Today's Opinions, Tomorrow's Reality 

A Greek Canary in an American Mine

By David G. Young

Washington, DC, December 15, 2009 --  

Economists agree that government deficits around the world are unsustainable. The end may be coming sooner than they think.

Just over a year after finance companies were gutted by the mortgage crisis, new tremors are shaking the financial world. Last month, the Emirate of Dubai announced it would be unable to pay interest on $26 billion in debt held by state-owned Dubai World.1 Shortly thereafter, Fitch Ratings downgraded the credit rating of the Greek government to BBB+ with a negative outlook, based on the budget deficit rising sharply to 12.7 percent of GDP this year.2 The government is now struggling to cut spending in order to avoid a debt crisis.

But the potential crisis goes far beyond Greece and Dubai. Around the world, large government deficits are the rule, not the exception. In the major, rich countries in the Organization for Economic Cooperation and Development, government deficits are running at 8.2 percent of GDP this year, with gross debts totaling 90 percent of GDP.3 Even the most fiscally responsible countries like Germany are running mild deficits (3.7 percent of GDP). The more profligate rich countries like Ireland, the United Kingdom, Greece and the United States have pushed deficits to double digit levels.

When discussing government debt, it's easy to get lost in the numbers and miss the bigger picture. When heavily indebted governments continue to run budget deficits, they must constantly and furiously borrow more money to pay for both new deficit spending and to pay the interest on their existing debts. This works fine, so long as there are enough buyers trusting enough to accept a low interest rate. Trouble is, those pesky buyers are beginning to ask a difficult question: How can they be sure that governments will pay them back?

Investors in Greek bonds didn't like the answers they heard. They started demanding more money: 5.5 percent interest for a 10-year bond -- 2.3 percent more than they expected from the biggest European bond market in Germany.4 With the Greek government awash in debt amounting to 113 percent of its GDP 5, higher interest rates make it much more expensive just to keep paying the interest on the existing debt. As more money goes to service old debts, the country's financial situation worsens, further reducing investor confidence and making the problem worse still. Greece faces a classic debt spiral.

Small countries like Greece and Dubai are the most vulnerable to these problems, because they don't have deep pockets. But just because they are the first dominoes to fall doesn't mean they will be the last. The granddaddy of the government bond market, the United States, has raw debt numbers nearly as bad as those of Greece. Its gross debt is 83.9 percent of GDP, it is running an annual deficit of 11.2 percent of GDP6, and its long-term fiscal outlook is every bit as shaky. When U.S. Treasury Secretary Tim Geithner told Chinese economics students in June that Chinese investments in America are "very safe," he was practically laughed off the podium.7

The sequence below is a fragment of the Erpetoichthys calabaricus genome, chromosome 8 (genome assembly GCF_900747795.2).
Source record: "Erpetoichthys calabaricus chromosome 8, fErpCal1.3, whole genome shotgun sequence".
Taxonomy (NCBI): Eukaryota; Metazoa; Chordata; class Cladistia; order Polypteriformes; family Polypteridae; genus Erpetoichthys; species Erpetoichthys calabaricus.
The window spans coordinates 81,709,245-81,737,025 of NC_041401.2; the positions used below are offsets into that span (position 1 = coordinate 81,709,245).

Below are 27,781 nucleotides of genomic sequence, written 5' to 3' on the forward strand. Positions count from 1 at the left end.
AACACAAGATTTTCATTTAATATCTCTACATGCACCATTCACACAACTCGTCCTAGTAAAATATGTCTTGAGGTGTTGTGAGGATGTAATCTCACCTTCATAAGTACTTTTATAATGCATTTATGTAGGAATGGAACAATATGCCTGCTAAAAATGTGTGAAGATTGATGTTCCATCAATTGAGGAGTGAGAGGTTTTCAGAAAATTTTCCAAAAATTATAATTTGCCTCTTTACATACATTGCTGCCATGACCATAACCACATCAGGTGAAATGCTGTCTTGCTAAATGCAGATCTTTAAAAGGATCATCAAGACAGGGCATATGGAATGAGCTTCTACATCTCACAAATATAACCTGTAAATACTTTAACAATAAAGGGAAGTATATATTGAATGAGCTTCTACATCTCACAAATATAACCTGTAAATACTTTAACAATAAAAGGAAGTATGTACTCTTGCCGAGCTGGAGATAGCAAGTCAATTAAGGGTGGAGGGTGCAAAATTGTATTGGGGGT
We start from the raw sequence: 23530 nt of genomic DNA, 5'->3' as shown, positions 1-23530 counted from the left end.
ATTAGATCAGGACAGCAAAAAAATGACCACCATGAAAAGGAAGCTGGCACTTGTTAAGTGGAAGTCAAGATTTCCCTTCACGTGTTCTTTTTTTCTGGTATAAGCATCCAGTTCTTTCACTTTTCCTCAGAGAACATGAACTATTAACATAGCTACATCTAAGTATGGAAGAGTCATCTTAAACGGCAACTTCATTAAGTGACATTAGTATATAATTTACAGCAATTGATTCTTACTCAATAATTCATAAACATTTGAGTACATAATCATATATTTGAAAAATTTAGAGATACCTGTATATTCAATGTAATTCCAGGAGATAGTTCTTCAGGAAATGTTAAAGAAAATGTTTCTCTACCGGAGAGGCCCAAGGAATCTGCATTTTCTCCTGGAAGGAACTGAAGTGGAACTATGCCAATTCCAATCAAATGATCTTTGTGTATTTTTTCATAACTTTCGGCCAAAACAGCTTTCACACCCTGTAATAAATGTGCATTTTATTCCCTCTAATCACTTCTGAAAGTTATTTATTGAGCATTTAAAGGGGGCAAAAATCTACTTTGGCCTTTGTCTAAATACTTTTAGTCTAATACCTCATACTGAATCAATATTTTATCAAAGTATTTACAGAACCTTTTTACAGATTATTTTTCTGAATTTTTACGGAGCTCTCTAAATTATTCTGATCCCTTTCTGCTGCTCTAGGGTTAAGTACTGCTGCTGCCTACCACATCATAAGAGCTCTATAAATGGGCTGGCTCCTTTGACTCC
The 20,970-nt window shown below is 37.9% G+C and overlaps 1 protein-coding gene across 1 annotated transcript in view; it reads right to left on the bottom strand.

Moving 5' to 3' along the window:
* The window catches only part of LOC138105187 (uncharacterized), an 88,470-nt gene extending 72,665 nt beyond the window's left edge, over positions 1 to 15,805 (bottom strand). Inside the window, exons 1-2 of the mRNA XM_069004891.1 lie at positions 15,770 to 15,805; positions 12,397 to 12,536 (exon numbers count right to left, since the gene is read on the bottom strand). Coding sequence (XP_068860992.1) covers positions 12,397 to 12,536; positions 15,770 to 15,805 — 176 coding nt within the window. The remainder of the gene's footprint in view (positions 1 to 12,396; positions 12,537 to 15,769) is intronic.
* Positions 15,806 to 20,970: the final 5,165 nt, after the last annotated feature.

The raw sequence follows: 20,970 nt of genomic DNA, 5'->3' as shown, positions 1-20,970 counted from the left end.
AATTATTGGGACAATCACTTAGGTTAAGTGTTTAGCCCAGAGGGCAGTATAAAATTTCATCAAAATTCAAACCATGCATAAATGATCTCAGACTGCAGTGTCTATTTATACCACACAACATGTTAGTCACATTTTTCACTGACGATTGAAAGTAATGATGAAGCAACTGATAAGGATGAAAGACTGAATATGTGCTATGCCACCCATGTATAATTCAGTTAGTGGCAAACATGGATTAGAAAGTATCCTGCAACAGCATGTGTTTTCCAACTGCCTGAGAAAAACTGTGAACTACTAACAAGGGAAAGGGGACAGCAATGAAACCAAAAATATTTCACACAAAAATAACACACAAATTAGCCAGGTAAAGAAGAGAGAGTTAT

This skepticism has yet to lead to higher interest rates on U.S. government securities (rates are still relatively low at 3.6 percent for a 10-year note8) but it has markedly changed the profile of investors.

China has greatly curtailed purchase of new U.S. bonds. In the six months after the Federal Reserve's March announcement that it planned to print money, China purchased only $30 billion in American debt, compared with $84 billion over the previous six months.9 Despite the Chinese pull-back, the market has remained stable, partly because the Federal Reserve soaked up $300 billion worth of bonds with the money it printed.10

Now that the Federal Reserve has completed these purchases, it is unclear who will be willing to buy the huge quantities of new bonds that America must continue to sell to finance its new and existing debts. Once these investors grow skeptical -- like the Chinese students or the buyers of Greek bonds -- then America will have to pay higher interest rates and pay much, much more to finance its profligate ways. This could very quickly lead to a Greek-like crisis, a devaluation in the dollar and domestic inflation as the Federal Reserve intervenes to keep interest rates low.

The crises in Greece and Dubai are but a warning of bigger problems to come -- they are the canaries in the coal mine of unsustainable government debt. Failures in small countries will sow seeds of doubt for investors in the bond markets of medium sized countries. As investors begin to have doubts there (as is currently happening in Ireland and Britain), the next stop could be big countries like the United States.

Bond market insiders, of course, say this will never happen. Yet mortgage market insiders were once equally confident. It was only six months between the crisis at the relatively small investment bank Bear Stearns before the near collapse of huge insurance giant AIG. Let us hope that America's finances look far better six months in the future.

Related Web Columns:

From America to Zimbabwe, March 24, 2009


1. Washington Post, Abu Dhabi to Give Heavily Indebted Dubai a $10 Billion Lifeline, December 15, 2009

2. Economist, Rate and See, December 10, 2009

3. OECD, Economic Outlook No. 86, November 19, 2009

4. Bloomberg News, German Bonds Rise as Investors Remain Cautious on Greek Bonds, December 14, 2009

5. Reuters, Timeline-Greece's Economic Crisis, December 15, 2009

6. OECD, Ibid.

7. Telegraph, Geithner Insists Chinese Dollar Assets Are Safe, June 1, 2009

8. Associated Press, Treasurys Fall On Inflation Fears, Year-End Sales, December 15, 2009

9. U.S. Treasury Department, Major Foreign Holders of Treasury Securities, Oct. 2008 - Sept. 2009, Dec. 15, 2009

10. Federal Reserve, Factors Affecting Reserve Balances, December 10, 2009